- $17.53/hour minimum wage tied to the rate of inflation
- Soft-skills training for people entering the workforce
- Business-friendly environment to encourage employers to locate to Philadelphia
- Schools that teach to needed jobs and better prepare kids for college
- Schools open from 7:30am – 6:00pm so parents can get to work without worrying about before- and after-school care
- Double the number of diverse businesses and the number of small businesses in Philadelphia
- Supporting small businesses and entrepreneurs with free business training
First and foremost, we need to offer everyone a path to self sufficiency. For the working poor, that begins with addressing our current minimum wage of $7.25. This wage is set far below a level that is a liveable, family-sustaining wage and creates a class of working poor that are forced to rely on public assistance, hitting Black, Latino, and women-led households the hardest – the vast majority of the 350,000 philadelphians living in poverty.
According to the MIT living wage calculator, a living wage in Philadelphia is $17.53/hour for someone with no children. Ultimately, any meaningful minimum wage change will need to come from Harrisburg or Washington, and Cherelle has the experience to get it done – not just once, but to have it permanently tied to the rate of inflation so we don’t have to have these fights again.
But for some, a higher wage isn’t enough. We need to have programs that help Philadelphians who haven’t participated in the workforce the soft skills they need to be competitive. That’s one of the reasons, while on City Council, Cherelle started the PHL Taking Care of Business (PHL TCB) program. PHL TCB hires local residents with little or no work experience to sweep and clean in and around commercial corridors in the city while providing soft skills job training like resume writing so that they are prepared to enter the workforce.
That being said, a higher minimum wage doesn’t do enough if there also aren’t jobs here.
To support and help grow existing businesses and entrepreneurs in Philadelphia, Cherelle started Power Up Your Business in conjunction with the Community College of Philadelphia. This free course teaches basic business skills to people who need them the most, and it has assisted and continues to assist more than 1,000 small businesses. The program has been so successful, it is now the number one feeder to the national Goldman Sachs 10,000 Small Business Program that provides continued education, capital, and business support services to take businesses like these to the next level.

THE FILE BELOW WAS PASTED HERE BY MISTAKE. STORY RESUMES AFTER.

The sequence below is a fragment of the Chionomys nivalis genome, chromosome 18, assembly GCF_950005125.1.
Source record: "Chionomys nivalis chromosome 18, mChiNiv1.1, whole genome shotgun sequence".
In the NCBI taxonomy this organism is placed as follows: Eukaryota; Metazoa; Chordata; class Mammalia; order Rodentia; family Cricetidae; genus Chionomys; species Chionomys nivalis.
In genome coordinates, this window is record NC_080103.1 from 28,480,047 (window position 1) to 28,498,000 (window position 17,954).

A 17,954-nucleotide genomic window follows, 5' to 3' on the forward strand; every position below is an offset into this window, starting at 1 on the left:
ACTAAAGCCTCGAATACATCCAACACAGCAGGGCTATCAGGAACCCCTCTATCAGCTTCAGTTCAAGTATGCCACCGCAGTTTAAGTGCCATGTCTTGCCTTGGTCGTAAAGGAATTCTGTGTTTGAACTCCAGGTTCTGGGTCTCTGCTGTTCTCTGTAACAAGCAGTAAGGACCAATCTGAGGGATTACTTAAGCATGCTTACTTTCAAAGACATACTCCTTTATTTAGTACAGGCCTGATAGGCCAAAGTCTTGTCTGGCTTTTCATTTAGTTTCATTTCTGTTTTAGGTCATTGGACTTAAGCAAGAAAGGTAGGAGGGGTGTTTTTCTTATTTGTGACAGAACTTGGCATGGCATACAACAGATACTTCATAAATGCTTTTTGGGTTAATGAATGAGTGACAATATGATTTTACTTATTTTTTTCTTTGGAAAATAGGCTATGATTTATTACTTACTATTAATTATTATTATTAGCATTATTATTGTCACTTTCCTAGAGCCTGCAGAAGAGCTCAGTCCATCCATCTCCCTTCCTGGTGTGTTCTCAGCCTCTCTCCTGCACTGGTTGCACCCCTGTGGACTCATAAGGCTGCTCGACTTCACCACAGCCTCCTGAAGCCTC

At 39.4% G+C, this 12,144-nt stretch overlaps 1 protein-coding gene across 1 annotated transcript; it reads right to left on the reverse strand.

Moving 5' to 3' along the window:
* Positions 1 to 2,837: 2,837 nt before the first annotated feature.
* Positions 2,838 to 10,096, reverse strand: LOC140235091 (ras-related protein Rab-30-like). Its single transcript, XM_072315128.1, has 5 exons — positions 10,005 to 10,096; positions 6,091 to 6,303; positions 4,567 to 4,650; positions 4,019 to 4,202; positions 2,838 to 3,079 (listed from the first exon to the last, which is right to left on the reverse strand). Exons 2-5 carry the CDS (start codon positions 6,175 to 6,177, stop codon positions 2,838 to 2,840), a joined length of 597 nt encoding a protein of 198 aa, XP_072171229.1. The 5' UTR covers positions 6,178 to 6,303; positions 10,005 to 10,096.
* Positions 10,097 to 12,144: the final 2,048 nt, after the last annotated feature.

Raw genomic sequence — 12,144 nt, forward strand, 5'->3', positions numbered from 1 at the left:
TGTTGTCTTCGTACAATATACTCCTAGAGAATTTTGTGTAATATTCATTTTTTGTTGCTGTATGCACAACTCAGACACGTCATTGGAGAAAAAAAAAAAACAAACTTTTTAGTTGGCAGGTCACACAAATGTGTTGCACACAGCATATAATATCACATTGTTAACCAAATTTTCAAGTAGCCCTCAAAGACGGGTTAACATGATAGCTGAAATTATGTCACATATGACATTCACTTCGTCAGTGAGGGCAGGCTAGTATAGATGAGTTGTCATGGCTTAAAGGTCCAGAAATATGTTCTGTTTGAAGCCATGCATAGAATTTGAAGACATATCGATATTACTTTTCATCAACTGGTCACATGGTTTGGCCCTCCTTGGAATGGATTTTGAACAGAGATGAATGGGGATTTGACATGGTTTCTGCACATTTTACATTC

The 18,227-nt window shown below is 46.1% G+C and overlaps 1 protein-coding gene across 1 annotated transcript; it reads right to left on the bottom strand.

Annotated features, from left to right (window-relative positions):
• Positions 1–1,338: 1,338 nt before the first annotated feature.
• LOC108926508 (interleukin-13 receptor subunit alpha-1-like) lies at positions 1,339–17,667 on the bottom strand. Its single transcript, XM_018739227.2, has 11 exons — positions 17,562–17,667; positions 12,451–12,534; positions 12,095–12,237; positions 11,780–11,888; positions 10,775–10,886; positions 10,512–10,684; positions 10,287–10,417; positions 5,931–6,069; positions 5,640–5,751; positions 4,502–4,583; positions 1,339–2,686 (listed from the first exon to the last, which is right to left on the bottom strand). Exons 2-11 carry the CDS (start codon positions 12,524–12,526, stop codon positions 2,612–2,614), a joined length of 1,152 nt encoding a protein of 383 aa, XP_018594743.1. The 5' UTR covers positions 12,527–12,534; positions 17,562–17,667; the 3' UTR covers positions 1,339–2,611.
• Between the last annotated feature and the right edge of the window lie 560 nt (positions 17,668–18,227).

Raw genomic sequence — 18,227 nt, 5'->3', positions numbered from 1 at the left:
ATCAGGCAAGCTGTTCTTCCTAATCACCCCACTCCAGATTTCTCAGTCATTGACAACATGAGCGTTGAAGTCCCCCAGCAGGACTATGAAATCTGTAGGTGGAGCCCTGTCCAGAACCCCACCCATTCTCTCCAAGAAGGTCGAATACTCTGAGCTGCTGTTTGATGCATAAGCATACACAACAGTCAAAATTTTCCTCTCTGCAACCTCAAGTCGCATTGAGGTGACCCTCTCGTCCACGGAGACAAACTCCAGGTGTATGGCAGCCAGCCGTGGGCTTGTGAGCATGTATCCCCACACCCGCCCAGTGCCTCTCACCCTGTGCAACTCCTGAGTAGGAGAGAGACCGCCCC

As Mayor, Cherelle will ramp up Power Up Your Business so that every small business has the opportunity to scale and grow to be the next major Philadelphia success story.
The city also needs to support our existing mid- and large-size businesses, and be a welcoming place for businesses located outside of Philadelphia to locate here. Cherelle will be working with the business community to create an environment that encourages growth by cutting through the red tape and impediments to doing business in the city.
To support businesses of all sizes, Philadelphia schools must be geared toward training a workforce that is ready to get to work. A key component of the Parker Plan for Education is to partner high schools with businesses, city departments, and the Building Trades to provide training for jobs that are available and needed, as well as partnering with colleges and universities to provide best-in-class college preparatory training for students who are college-bound.
But that is not all that our schools will be doing. By being open from 7:30am to 6:00pm, working parents (especially working mothers who are heads of households) will be able to drop off and pick up their children from school and still get to work on time, while their children participate in enrichment programs and eliminate the need for costly child-care before and after school.
As businesses grow and locate here, we’ll be looking at them to hire Philadelphians. This may mean providing additional training, but also provide an “earn as you learn” model. This is currently happening for the city’s blooming life-sciences industry where low-skilled workers are learning how to clean bio-labs with a path to good paying, union jobs. We need to highlight these models and encourage others to do the same.